5 Crucial Steps to Using Facebook for Business

by Diane C. Boland @ EarQ Group, Inc.


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Thousands of stories are available on a user’s News Feed at any given moment, but Facebook only prioritizes 20% of them. This means that four out of five of all the posts a person might want to see never make the cut. That’s a lot of competition against your business page’s posts!

So in order to make Facebook work as an effective part of your marketing strategy, it’s not enough to create the page and post and update every so often. You have to be strategic about how, when, and what you post.

In order to get your updates in front of as many individuals as possible, follow these five guidelines.

1. Make Your Profile Trustworthy

Facebook users engage with the pages of businesses they trust, and they trust businesses whose profiles are recognizable, complete, and active.

Start with your profile picture and cover photo. These images are the first thing users will see when they search for your practice, so this is your first impression. Your profile picture should be a high-quality image of your practice’s logo at least 180 pixels wide by 180 pixels high.

Your cover photo should be engaging and look like it belongs in the space. This means that you should create a custom cover photo instead of using a larger photo that must be cropped, cramped, and covered by other elements on the page. We recommend using a free tool like Canva.com, which provides templates and editing tools so anyone can create ideal imagery.

Next, make your profile complete by filling in as many of the “About” fields as are relevant to your practice. Add a Call-to-Action (CTA) button to the top of your profile so potential customers can find their way to your website. This is a relatively new feature available to businesses, and it’s quick and easy to set up. When you view your page’s profile, you should see a button at the bottom of your cover photo prompting you to add a CTA button. Click on it and follow the prompts to choose the most appropriate CTA for your practice. EarQ’s CTA button prompts users to sign up for our newsletter:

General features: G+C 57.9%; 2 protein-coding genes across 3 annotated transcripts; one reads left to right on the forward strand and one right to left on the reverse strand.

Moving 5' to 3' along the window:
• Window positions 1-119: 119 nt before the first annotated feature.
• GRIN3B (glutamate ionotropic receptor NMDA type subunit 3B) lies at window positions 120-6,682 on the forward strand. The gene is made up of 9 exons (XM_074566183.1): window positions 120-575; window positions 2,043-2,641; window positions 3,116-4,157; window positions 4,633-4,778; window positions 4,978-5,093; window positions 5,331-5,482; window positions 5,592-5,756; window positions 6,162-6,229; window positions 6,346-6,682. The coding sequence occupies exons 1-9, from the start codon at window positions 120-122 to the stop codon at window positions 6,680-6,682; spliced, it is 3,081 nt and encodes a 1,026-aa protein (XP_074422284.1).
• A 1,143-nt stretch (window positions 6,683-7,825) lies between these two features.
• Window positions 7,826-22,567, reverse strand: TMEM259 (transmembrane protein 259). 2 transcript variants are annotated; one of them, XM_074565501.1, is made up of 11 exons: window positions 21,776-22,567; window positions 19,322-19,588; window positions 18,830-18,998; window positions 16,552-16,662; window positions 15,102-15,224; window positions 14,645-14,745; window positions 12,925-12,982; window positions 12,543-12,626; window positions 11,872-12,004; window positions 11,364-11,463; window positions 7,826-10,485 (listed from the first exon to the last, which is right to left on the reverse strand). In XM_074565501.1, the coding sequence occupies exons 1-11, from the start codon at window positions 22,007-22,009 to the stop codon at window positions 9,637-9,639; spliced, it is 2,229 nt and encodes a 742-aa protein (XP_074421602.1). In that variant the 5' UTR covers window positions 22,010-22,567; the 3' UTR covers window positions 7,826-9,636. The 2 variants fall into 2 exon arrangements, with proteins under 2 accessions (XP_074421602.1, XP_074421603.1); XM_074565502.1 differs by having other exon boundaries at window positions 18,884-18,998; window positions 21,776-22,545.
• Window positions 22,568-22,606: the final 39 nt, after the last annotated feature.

Facebook CTA

You can also “pin” important or high-performing posts to the top of your profile so any visitors will see them right away, even if you’ve posted other things since they were originally published. Do this by clicking on the arrow in the top right corner of any published post and choosing “Pin to top.”

Finally, post often so that potential customers know you’re actively engaged. But what kinds of things should you post?

2. Post Strategically

Facebook is a business, and just like any business, it has to deliver a unique and enjoyable experience to its customers in order to keep them around. There’s also an astounding amount of content being published on Facebook at any given moment. This is why the social network only shows selected content to its users; since it can’t show its users everything that’s published, it tries to show them the things they’re most likely to be interested in. It’s therefore important that you post content that is going to interest and resonate with your followers.

Many studies have shown that photos and videos are the most engaging types of content on Facebook. You should make an effort to use them as often as possible. However, you can’t just post photos and videos, or Facebook will notice and stop prioritizing your posts in your followers’ News Feeds. You have to post a wide variety of content types. Examples include:

You want to make sure that you’re posting a healthy balance between content that is lead-generating (meaning it promotes your practice directly) and content that simply builds community. It can be tempting to push your own blog posts and website whenever you have the opportunity, but this may hurt you in the long run. If all your posts are some sort of sales pitch, it’s likely that your followers will tune you out, and Facebook won’t prioritize your posts.